Perhaps it is only a former social science graduate student who would have ideas that would shatter the rules of market placement. However, the reality of the restaurant being "out-of-place" makes it such a suitable subject for this assessment.

The Kitchen
Chef Arun permitted the second author to spend an evening in the kitchen, one Friday night in mid-July. What was striking about the backstage was the familial quality of the workplace, both in a literal and a figurative sense. Kuhn Arun is the oldest of four siblings - all three work in the restaurant, including a brother who is the head cook. Arun's siblings arrived from Thailand some seven years ago. This brother characterized the kitchen as based on "teamwork" and suggested that it was a very "Thai" place to work, distinct from the more American hierarchical style of organization. His authority derived from his age and from his culinary competence. Many of the Thai workers had graduate training from elite universities in Thailand, and some were in graduate school in Chicago, furthering their education. The kitchen and serving staff were predominantly Thai, although, as in many restaurants the dishwashers were Hispanic. While there was good rapport, the dishwashers made it a point not to eat the Thai food that was available, but consumed potato chips instead.
As is true elsewhere (Fine 1996) what tension there was derived from the different needs of cooks and servers. Servers needed food when their diners wished to have it - and tables were noticeably variable in their speed of consumption - while cooks needed temporal predictability. Cooks would call out asking "How many minutes [until a dish was needed to be plated]?" and then would proceed accordingly. One cook felt disappointed when temporal pressures prevented him from composing a garnish for a special dessert. Some complaining was also heard that the chef was "too picky" about the perfection of the presentation - a rigor that diners appreciate and helps Arun's stay atop the list of great Chicago restaurants.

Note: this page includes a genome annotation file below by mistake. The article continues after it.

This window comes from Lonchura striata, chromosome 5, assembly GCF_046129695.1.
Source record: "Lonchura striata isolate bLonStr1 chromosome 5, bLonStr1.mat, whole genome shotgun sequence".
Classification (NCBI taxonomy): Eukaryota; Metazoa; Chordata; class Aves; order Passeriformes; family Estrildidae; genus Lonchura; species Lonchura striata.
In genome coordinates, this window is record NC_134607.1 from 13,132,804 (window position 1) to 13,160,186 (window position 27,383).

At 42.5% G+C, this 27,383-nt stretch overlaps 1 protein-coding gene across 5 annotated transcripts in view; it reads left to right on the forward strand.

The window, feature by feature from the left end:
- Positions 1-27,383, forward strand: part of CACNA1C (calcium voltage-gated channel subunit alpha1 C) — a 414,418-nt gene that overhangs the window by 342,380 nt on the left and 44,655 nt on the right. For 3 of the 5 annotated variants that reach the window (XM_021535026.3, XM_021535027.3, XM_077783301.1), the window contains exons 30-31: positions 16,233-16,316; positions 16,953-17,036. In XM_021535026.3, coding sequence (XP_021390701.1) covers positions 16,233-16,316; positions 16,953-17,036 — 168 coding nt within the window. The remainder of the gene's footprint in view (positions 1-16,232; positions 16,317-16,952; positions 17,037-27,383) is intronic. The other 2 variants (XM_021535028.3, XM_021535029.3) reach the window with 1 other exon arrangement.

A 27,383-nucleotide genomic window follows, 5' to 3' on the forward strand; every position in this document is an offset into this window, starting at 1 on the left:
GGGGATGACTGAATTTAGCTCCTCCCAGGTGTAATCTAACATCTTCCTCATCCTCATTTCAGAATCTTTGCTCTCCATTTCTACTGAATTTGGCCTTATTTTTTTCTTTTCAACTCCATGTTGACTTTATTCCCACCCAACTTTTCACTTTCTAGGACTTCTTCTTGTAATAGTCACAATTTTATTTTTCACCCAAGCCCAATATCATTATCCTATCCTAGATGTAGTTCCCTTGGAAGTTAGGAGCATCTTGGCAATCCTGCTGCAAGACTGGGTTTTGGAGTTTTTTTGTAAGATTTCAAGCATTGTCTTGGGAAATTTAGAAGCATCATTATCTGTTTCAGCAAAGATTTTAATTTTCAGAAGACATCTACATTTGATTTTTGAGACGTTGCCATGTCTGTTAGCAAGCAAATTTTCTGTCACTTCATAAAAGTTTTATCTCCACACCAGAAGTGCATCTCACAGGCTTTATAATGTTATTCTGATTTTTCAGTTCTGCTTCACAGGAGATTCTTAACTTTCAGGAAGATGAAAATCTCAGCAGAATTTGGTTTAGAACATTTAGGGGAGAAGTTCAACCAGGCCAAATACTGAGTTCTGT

The Sum of All Tastes
Sociologists often take the stance that they should not judge, but should stand back as honest brokers. Critics do not have such luxury. We place ourselves on the table, ready to be flayed. Arun's in our account - and we selected it for this reason - is an exceptional restaurant. We knew this going in. However, it is faced with challenges of all temples of haute cuisine, maintaining the magic and freezing the charisma. Any one visiting Arun's for the first time will be astounded, yet astonishment is fragile. One of the dangers of a set menu, and one that depends upon efficiency and profit, is keeping that feeling of mighty surprise. Diners returning should insure that the staff knows, so that the family of kitchen wizards in the backstage can make the gustatory lights up front continue to burn and twinkle.

Fine, Gary Alan. 1996. Kitchens: The Culture of Restaurant Work. Berkeley: University of California Press.
Lu, Shun and Gary Alan Fine. 1995. "The Presentation of Ethnic Authenticity: Chinese Food as a Social Accomplishment." The Sociological Quarterly 36: 601-619.